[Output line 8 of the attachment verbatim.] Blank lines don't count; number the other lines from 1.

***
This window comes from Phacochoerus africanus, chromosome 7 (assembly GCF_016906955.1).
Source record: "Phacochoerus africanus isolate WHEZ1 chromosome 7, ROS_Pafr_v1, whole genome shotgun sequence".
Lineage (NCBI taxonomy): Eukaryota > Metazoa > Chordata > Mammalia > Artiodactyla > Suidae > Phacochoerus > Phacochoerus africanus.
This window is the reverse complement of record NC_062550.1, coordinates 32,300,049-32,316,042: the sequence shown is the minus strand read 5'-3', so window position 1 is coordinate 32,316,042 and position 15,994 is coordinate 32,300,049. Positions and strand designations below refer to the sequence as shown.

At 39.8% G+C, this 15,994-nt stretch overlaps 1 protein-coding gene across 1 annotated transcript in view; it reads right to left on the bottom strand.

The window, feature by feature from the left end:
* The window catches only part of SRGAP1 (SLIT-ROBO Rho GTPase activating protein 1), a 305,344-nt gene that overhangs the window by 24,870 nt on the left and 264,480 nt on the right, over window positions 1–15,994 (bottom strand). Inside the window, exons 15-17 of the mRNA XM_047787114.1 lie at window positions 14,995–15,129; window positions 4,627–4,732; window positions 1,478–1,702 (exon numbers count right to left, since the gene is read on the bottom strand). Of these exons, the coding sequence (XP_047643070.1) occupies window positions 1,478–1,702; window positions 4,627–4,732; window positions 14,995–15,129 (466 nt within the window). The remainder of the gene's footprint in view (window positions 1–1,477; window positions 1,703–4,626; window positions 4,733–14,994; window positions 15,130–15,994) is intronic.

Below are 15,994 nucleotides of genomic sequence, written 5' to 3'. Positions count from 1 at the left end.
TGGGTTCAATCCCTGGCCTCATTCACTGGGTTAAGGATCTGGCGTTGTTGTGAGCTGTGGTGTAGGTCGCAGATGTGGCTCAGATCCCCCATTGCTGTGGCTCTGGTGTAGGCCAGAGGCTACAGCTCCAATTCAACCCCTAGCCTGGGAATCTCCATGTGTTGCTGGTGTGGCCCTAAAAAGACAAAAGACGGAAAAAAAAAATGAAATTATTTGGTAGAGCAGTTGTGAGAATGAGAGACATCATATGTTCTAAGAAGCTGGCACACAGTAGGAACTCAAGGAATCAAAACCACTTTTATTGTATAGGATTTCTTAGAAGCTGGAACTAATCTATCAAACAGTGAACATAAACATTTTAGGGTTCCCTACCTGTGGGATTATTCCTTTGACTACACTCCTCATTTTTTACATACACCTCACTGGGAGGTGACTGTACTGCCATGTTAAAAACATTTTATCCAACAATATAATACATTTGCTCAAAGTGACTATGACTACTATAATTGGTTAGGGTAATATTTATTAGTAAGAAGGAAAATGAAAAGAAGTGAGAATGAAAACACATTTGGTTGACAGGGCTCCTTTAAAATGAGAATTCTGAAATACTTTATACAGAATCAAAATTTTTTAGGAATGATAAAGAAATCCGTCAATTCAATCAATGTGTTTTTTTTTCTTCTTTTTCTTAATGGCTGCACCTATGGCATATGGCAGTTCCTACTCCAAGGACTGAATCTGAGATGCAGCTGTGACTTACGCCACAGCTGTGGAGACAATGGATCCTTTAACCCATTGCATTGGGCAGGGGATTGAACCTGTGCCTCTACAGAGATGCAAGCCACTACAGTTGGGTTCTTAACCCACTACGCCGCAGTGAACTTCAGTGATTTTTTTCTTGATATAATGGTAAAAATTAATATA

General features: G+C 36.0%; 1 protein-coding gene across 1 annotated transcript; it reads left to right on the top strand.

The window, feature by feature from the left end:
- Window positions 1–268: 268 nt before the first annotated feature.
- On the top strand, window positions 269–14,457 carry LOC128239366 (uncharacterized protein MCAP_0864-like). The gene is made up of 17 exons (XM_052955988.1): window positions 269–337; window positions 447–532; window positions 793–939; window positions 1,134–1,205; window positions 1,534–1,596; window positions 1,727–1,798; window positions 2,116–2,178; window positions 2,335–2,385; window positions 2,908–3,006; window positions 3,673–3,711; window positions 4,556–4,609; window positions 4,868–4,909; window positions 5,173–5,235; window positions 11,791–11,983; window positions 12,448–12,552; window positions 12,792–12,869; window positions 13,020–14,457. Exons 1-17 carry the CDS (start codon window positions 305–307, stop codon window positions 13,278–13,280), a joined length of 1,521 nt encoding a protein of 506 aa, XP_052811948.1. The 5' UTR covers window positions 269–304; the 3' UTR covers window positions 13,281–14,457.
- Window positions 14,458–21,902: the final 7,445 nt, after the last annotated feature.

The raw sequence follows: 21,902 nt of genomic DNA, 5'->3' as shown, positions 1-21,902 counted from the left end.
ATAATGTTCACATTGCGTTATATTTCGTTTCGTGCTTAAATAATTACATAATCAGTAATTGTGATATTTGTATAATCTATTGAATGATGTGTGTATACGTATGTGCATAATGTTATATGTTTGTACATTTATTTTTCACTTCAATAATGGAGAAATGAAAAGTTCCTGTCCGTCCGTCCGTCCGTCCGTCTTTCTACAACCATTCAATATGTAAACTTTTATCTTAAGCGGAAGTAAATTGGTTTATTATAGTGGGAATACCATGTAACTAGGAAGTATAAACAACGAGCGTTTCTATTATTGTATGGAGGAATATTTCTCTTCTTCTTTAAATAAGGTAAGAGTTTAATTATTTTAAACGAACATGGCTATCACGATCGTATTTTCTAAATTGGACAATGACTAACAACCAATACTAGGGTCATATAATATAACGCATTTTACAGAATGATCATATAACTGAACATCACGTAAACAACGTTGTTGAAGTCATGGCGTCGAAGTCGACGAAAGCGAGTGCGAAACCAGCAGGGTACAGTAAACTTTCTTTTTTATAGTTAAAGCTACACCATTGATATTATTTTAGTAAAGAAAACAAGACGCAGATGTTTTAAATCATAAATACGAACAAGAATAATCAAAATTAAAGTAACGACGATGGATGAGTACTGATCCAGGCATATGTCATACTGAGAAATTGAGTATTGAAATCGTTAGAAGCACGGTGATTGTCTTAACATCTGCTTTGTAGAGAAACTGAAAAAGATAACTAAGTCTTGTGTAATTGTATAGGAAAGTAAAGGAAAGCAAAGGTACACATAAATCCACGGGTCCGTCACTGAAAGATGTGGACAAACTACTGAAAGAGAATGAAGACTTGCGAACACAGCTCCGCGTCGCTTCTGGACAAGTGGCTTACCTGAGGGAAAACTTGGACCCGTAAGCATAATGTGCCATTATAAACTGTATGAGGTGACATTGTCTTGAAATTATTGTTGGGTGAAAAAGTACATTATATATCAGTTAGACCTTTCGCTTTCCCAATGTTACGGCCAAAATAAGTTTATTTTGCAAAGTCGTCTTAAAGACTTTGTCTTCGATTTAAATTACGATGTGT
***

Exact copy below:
Below are 15,994 nucleotides of genomic sequence, written 5' to 3'. Positions count from 1 at the left end.